NFC Computer Unlocker


Direct copy from the Dangerous minds podcast webpage.
I thought this would be a good place to share it on his behalf. (with permission)

xNT NFC Computer Unlocker by Vicarious for DM-U

Posted on October 24, 2016 by c00p3r

xNT Tutorial : NFC computer unlocker

After finishing this project, you no longer have to worry about criminals who like shoulder surfing,
people who look over your shoulder while you enter your password.

Hardware parts needed:
• Arduino Leonardo Pro Micro (regular Leonardo also works but I’ve chosen the Leonardo
Pro Micro because of it’s small form factor)
• Computer
• Micro USB cable
• PN532 NFC R/W module
• Soldering iron and soldering materials
• Wires, wire cutter, wire stripper
• xNT RFID/NFC tag implant
• Heat shrink tubes
• Male and female headers
• Plastic enclosure to keep the hardware in (I used a Gameboy cartridge case)
• More NFC tags


Hardware preparation:

  1. On the Arduino Leonardo Pro Micro, solder male headers on GND, VCC, digital pins 2 & 3.
    For more stability I also soldered the male header pin in between on RST.
  2. To make it fit in the Gameboy cartridge case, I bent
    the male header pins 90 degrees.
  3. On the PN532 NFC R/W module, solder male
    headers on the I2C connectors. The PN532 module
    should come bundled with male headers for this
  4. Set the DIP switches on the PN532 module to I2C
    mode. 1: on, 2: off
  5. Attach the female headers on the male headers. Place
    the Arduino and the PN532 inside a plastic case, I
    used a Gameboy cartridge case for this project and
    made a small hole for the micro USB cable.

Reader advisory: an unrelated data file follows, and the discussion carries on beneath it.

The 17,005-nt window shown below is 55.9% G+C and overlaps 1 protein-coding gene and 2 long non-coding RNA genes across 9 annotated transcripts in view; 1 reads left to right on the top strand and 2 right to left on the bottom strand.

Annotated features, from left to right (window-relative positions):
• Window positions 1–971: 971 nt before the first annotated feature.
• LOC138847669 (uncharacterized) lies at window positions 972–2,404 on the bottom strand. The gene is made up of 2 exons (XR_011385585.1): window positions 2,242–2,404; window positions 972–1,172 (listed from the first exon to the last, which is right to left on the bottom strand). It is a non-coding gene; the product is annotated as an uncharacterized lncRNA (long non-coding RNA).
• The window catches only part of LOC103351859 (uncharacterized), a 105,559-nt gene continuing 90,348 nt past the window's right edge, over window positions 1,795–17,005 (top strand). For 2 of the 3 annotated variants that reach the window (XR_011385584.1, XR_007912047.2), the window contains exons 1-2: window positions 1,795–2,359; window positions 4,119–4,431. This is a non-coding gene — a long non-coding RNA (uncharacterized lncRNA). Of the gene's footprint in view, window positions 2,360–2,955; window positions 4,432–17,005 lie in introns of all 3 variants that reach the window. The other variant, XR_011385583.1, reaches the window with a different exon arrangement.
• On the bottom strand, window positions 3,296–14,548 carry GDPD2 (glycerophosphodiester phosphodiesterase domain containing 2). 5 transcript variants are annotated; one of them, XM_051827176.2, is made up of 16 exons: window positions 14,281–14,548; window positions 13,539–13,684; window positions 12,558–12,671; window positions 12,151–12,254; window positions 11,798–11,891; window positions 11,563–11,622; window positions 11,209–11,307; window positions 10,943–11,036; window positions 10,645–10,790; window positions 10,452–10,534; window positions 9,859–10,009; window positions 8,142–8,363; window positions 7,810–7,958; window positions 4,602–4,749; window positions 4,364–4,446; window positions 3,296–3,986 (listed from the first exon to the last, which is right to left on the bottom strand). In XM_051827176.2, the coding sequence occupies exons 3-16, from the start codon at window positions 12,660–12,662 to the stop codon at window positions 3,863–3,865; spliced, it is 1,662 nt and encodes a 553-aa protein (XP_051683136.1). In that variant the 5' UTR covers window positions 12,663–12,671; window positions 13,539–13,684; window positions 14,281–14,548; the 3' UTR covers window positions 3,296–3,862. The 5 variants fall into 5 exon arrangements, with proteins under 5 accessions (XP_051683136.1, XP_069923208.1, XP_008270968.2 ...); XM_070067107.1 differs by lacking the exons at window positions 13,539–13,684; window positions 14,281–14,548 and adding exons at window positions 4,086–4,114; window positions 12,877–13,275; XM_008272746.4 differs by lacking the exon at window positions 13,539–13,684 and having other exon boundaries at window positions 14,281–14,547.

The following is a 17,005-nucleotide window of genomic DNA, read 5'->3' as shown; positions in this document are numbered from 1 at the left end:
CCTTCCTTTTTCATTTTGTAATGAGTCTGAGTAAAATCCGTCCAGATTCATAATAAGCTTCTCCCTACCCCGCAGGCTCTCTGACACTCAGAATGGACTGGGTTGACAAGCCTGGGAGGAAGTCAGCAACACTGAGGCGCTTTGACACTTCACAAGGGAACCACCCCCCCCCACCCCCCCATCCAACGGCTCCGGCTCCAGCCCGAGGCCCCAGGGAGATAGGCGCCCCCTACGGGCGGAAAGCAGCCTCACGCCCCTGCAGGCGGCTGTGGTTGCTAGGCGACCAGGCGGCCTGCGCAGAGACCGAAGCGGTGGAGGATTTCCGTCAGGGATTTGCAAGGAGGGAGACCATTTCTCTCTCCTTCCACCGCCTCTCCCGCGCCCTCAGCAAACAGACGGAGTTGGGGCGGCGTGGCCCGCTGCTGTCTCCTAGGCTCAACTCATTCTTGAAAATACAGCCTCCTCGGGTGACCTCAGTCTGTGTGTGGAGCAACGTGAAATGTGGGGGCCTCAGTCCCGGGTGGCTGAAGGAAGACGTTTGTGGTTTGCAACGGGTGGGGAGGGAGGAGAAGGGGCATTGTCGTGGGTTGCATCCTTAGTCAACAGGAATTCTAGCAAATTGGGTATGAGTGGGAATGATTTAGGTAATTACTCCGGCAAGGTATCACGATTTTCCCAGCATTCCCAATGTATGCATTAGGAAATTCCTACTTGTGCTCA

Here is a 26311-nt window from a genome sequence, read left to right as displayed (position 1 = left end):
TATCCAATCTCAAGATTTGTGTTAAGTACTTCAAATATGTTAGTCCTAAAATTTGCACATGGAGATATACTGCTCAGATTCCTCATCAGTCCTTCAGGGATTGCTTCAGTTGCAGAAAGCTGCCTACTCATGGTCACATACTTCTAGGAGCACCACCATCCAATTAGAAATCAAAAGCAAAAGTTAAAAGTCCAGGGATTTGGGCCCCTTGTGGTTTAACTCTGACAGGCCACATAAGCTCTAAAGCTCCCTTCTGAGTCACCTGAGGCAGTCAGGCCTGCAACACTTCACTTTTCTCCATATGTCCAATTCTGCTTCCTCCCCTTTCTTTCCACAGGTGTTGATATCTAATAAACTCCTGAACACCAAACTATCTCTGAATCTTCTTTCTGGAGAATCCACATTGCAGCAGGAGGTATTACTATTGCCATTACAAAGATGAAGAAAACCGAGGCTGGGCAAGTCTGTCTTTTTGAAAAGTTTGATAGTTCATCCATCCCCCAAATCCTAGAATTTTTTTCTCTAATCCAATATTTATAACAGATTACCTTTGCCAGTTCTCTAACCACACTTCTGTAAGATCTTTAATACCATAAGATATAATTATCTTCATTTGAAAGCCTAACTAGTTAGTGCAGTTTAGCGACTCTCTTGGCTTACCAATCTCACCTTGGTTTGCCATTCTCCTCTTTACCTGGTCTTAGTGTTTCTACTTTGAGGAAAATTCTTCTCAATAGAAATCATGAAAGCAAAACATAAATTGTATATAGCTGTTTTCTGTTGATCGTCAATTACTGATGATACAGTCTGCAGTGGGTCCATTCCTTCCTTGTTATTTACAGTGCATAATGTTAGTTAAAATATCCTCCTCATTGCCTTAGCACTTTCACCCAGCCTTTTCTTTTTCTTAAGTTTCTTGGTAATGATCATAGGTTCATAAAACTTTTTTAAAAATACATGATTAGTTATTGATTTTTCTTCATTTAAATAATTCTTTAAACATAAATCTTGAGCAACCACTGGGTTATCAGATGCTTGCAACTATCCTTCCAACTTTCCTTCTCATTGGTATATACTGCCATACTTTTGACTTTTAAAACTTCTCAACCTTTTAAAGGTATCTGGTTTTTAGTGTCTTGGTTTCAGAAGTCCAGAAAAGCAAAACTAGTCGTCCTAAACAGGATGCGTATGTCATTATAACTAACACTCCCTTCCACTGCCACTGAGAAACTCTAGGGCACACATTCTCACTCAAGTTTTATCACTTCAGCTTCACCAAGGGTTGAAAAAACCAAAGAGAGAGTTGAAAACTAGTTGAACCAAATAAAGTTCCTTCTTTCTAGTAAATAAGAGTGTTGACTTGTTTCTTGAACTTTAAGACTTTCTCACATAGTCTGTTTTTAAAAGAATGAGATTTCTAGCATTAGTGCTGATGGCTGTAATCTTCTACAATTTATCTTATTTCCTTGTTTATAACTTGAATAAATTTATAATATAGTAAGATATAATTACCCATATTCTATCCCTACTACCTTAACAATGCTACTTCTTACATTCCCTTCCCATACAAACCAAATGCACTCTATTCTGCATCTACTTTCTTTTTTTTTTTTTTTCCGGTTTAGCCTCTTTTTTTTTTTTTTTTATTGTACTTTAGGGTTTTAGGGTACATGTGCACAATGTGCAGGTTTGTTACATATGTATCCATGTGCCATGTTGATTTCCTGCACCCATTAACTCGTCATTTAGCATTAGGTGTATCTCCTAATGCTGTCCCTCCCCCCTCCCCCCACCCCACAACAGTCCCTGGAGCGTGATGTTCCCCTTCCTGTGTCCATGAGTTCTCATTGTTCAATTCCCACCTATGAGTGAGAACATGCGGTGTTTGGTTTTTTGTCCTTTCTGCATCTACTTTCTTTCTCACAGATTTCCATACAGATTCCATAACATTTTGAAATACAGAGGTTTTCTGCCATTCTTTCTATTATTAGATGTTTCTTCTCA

6. Cut 4 wires to the right lengths and solder them to the
    female headers. Optionally add heat shrink tubes to the solder connections:
    a) From Arduino GND to PN532 GND
    b) From Arduino VCC to PN532 VCC
    c) From Arduino digital pin 2 to PN532 SDA
    d) From Arduino digital pin 3 to PN532 SCL
  7. Attach the micro USB cable to the Arduino
    Leonardo Pro Micro and your computer.

Software preparation:

  1. Download and install the Arduino IDE if you haven’t already.
  2. From within the Arduino IDE, download the PN532 library
  3. Go to and download the
    Arduino sketch. Opening the .ino file should automatically load the sketch in the Arduino
  4. From the Arduino IDE menu, choose the Arduino Leonardo under “Tools” → “Board”.
    Select the correct port under “Tools” → “Port”
  5. Upload the sketch to the Arduino, either from the menubar (Sketch → Upload) or the
    toolbar. If there have been no errors during upload, we are one step closer to finish the
  6. Open the Serial Monitor from the menubar (Tools → Serial Monitor) or the toolbar. In the
    lower right corner of the Serial Monitor window, set the baud rate to “115200 baud”.
    It should say “Scan a NFC tag” every 30 seconds.
  7. Hold an NFC tag such as the xNT RFID/NFC tag implant near the PN532 module and watch
    the Serial Monitor window for a 7 byte string containing the UID in hexadecimal characters
    (0-9, A-F). Mifare Classic tags have a 4 byte UID.
  8. Copy the UID string from the Serial Monitor window and paste it in the Arduino sketch,
    replacing the example UID string of “01 23 45 67” (4 byte UID) and/or “01 23 45 67 89 AB